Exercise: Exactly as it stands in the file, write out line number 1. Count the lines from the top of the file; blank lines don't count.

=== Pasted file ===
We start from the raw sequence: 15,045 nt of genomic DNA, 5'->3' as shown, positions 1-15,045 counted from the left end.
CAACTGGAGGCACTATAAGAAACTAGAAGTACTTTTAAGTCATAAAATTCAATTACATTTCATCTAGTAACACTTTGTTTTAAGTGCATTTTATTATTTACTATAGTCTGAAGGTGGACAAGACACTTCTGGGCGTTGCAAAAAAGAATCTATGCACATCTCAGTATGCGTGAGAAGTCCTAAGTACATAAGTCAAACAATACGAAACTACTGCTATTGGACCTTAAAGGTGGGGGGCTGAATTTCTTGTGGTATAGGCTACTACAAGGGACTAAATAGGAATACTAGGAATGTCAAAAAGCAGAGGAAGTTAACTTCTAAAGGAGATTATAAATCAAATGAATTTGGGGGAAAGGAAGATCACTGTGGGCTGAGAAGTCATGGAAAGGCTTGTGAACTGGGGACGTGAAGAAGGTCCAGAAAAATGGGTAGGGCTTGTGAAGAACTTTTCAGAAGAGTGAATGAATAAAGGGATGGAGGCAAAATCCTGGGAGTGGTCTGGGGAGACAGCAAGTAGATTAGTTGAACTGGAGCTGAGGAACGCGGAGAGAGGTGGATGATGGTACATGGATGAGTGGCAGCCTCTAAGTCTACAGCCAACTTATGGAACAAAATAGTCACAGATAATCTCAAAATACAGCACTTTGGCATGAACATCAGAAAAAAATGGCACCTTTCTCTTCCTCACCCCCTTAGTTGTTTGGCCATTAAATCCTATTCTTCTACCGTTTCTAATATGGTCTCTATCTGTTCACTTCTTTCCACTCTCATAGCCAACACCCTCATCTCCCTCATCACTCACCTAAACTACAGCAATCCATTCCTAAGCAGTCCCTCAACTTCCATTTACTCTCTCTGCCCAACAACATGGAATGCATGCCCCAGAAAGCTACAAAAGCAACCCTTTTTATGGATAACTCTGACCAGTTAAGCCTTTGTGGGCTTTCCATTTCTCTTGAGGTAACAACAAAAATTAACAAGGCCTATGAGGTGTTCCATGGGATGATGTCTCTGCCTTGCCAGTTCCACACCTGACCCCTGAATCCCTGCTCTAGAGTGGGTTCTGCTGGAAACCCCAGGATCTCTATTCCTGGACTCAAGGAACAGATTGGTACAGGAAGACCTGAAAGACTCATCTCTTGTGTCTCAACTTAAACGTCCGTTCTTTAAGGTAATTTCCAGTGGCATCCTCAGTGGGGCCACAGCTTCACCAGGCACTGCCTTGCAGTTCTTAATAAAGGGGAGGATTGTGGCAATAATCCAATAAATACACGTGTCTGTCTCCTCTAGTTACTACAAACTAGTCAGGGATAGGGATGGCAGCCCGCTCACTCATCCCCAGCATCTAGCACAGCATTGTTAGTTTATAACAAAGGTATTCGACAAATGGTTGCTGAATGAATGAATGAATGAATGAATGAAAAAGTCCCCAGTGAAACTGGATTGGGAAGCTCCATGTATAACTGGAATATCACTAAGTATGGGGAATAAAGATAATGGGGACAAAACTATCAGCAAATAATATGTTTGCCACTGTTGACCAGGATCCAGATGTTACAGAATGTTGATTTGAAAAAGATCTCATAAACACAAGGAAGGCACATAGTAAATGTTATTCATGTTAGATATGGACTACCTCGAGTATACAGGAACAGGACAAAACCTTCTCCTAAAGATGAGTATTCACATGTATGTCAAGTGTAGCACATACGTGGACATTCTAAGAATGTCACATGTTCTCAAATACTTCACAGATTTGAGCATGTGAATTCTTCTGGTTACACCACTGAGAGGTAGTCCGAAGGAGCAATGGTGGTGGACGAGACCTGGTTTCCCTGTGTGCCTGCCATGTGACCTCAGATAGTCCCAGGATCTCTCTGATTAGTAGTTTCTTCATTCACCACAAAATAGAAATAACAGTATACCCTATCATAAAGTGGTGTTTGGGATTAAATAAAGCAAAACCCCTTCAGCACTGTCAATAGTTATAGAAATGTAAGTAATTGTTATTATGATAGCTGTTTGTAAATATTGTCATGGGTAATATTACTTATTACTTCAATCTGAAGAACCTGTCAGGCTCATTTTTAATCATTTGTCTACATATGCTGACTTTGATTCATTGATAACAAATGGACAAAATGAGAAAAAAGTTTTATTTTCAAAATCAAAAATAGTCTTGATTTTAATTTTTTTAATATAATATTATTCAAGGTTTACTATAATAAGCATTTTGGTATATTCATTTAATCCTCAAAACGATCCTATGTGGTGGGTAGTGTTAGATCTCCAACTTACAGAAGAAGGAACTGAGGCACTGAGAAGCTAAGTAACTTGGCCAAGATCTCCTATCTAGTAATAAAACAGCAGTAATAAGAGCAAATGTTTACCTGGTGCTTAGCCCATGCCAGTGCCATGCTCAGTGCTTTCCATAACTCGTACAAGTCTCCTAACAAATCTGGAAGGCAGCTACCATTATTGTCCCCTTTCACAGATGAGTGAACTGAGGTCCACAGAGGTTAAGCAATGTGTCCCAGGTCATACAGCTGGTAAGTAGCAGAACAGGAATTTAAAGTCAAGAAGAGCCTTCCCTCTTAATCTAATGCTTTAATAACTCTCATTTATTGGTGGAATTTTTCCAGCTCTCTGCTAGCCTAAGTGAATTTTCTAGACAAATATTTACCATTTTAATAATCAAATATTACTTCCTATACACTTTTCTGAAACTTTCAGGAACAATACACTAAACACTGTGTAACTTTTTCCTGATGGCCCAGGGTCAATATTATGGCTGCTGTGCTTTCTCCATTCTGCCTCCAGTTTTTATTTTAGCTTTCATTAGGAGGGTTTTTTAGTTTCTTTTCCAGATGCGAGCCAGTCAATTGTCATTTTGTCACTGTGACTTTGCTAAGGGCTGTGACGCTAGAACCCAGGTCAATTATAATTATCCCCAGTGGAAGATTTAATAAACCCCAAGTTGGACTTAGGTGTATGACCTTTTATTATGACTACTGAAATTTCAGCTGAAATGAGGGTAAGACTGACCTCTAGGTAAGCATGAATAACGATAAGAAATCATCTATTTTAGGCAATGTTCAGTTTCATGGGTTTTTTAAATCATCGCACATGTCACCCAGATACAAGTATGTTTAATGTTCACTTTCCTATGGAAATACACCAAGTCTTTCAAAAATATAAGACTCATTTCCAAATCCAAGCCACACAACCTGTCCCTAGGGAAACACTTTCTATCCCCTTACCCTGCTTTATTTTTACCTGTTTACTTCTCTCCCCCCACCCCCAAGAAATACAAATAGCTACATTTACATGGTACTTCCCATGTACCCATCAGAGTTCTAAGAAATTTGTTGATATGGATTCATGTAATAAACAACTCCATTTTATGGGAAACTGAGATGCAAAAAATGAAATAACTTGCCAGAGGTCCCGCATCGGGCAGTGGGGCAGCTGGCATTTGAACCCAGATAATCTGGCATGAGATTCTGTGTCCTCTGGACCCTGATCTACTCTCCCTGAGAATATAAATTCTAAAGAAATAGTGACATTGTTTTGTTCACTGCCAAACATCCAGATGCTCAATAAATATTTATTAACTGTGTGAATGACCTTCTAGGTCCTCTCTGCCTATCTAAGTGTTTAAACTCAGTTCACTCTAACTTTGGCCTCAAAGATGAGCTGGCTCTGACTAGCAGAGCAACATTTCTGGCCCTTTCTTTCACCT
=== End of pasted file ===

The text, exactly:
We start from the raw sequence: 15,045 nt of genomic DNA, 5'->3' as shown, positions 1-15,045 counted from the left end.